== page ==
Location: Exotic and Invasive Weeds ResearchTitle: Biological assessment: water hyacinth control program for the Sacramento/ San Joaquin River Delta of California) Author
Submitted to: Department of State Internal Government Report
Publication Type: Government publication
Publication Acceptance Date: 9/15/2012
Publication Date: 10/25/2012
Citation: Pratt, W.B., Gibson, J.A., Ely, T., Newman, G., Ryan, P., Yelle, K., Anderson, L.W., Carruthers, R.I. 2012. Biological assessment: water hyacinth control program for the Sacramento/ San Joaquin River Delta of California. Department of State Internal Government Report. p.1-202. Interpretive Summary: USDA-ARS served the State of California and the Federal Nexus in developing and leading discussions with two Federal Regulatory Agencies, the NOAA National Marine Fisheries Service and the DOI US Fish and Wildlife Service. These discussions were part of a Section 7 consultation required for the approval of Area wide management of the invasive aquatic weed, water hyacinth, Echorinia crassipes, that is infesting the Sacramento/ San Joaquin River Delta in California. This document provided all the proposed project details discussing the efficacy, environmental safety and expected no-impact result of these projects on endangered species that are known to inhabit this area. Based on these Biological Assessments the Federal Regulatory authorities approved new aquatic weed management plans for the next five calendar years, which the California Department of Boating and Waterways will implement in cooperation with USDA that will provide further guiding research and aid in project assessment and monitoring.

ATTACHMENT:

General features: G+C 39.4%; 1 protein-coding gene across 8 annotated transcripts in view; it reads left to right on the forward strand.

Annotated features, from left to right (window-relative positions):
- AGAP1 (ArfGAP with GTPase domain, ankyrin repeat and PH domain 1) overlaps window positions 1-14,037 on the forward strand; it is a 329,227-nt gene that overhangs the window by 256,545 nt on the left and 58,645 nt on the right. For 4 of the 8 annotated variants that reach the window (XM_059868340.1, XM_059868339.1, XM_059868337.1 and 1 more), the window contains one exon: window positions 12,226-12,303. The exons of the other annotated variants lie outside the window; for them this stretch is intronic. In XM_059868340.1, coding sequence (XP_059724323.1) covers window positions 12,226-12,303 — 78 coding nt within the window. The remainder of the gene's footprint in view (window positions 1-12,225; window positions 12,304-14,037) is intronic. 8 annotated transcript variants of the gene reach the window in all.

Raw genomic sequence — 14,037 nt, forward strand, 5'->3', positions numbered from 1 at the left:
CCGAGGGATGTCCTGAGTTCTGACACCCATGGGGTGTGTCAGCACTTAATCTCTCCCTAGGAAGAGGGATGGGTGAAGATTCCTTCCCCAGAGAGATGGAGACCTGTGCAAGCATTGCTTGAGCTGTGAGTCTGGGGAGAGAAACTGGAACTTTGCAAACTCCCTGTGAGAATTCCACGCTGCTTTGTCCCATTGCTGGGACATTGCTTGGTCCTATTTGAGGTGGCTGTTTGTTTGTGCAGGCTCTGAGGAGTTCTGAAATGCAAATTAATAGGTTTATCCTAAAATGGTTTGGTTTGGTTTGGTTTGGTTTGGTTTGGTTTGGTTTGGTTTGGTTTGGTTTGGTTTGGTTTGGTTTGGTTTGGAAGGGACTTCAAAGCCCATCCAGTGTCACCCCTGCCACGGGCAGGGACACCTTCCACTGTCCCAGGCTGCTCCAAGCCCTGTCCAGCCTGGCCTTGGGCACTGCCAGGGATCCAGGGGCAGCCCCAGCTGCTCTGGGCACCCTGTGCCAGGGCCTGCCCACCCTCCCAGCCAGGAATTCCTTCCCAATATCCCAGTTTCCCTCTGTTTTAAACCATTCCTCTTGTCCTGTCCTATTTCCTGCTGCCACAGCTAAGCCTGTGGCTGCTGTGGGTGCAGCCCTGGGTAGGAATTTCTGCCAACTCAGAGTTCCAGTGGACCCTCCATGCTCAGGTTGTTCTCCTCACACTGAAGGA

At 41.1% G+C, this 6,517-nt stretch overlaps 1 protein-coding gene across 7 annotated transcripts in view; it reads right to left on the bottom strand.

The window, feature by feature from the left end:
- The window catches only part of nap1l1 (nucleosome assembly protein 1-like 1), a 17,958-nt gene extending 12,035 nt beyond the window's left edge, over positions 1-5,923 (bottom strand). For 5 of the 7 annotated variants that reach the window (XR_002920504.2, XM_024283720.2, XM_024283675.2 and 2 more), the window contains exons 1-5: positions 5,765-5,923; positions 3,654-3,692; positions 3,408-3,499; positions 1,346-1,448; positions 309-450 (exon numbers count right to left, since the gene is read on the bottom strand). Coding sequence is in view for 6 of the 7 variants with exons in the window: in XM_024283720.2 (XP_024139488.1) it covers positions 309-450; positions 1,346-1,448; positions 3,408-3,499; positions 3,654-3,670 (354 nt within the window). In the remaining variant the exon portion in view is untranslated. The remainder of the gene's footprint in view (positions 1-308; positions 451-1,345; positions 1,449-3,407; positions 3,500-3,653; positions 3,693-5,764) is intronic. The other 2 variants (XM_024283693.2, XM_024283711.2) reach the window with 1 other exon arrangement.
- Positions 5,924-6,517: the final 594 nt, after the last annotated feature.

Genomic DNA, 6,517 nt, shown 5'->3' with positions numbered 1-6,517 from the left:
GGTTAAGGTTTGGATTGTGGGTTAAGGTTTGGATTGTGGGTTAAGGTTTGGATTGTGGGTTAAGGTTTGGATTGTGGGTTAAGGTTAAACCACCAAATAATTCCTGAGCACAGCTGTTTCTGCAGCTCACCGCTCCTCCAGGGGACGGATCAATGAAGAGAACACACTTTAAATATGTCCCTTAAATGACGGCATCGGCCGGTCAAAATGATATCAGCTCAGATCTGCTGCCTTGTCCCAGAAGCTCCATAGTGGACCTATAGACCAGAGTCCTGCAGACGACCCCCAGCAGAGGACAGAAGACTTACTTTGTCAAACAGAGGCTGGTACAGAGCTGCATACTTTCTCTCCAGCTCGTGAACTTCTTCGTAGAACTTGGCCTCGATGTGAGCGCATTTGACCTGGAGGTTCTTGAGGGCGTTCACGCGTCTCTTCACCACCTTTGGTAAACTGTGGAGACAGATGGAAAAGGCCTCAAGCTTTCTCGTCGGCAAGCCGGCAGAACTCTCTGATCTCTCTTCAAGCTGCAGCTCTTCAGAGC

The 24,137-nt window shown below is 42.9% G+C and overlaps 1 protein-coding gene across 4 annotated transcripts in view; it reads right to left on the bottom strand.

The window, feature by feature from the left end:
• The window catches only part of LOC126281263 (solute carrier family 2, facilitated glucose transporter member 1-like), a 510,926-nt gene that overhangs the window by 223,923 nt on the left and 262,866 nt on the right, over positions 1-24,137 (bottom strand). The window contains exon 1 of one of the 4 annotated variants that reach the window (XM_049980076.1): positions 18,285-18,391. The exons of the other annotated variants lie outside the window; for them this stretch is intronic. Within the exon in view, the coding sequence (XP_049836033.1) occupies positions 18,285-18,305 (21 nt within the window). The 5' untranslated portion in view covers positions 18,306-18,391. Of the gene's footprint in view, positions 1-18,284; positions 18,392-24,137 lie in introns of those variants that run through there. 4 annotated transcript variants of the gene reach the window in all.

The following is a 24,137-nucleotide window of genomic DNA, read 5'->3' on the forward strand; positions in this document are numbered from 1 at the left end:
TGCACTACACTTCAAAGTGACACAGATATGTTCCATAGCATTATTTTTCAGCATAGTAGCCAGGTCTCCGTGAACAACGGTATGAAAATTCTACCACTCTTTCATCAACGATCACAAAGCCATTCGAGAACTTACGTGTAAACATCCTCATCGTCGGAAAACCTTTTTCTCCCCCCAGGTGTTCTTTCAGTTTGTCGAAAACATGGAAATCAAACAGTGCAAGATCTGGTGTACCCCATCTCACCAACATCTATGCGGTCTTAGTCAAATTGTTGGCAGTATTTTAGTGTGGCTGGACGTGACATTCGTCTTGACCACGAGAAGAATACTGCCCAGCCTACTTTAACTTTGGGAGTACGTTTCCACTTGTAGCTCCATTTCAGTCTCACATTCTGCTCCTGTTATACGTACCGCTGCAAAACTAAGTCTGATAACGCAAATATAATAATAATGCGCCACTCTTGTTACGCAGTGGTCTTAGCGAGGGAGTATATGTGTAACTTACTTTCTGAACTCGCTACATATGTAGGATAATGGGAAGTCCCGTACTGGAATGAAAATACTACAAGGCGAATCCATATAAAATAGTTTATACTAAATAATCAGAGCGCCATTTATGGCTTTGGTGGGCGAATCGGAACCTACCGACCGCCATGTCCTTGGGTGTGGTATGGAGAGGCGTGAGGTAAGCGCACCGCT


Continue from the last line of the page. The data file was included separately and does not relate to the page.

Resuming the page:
Technical Abstract: A detailed Biological Assessment was developed for the proposed Areawide Water Hyacinth Control Program to outline the procedures that will be used to control this invasive aquatic plant in the Sacramento/ San Joaquin River Delta, and to help determine if this action is expected to threaten endangered species within the control areas of concern. A comprehensive set of operational plans were outlined and methods used to help avoid unnecessary exposure to critical threatened and endangered species such as salmon and other fishes, frogs, salamanders, various invertebrates and numerous plants of special concern. This document was used as the basis for assessment by two different Federal Agencies. Comprehensive reviews were conducted by NOAA (National Marine Fisheries Service), and by DOI (US Fish and Wildlife Service). After months of review the project was approved by both Agencies with permits granted for control efforts to proceed for the next 5 calendar years.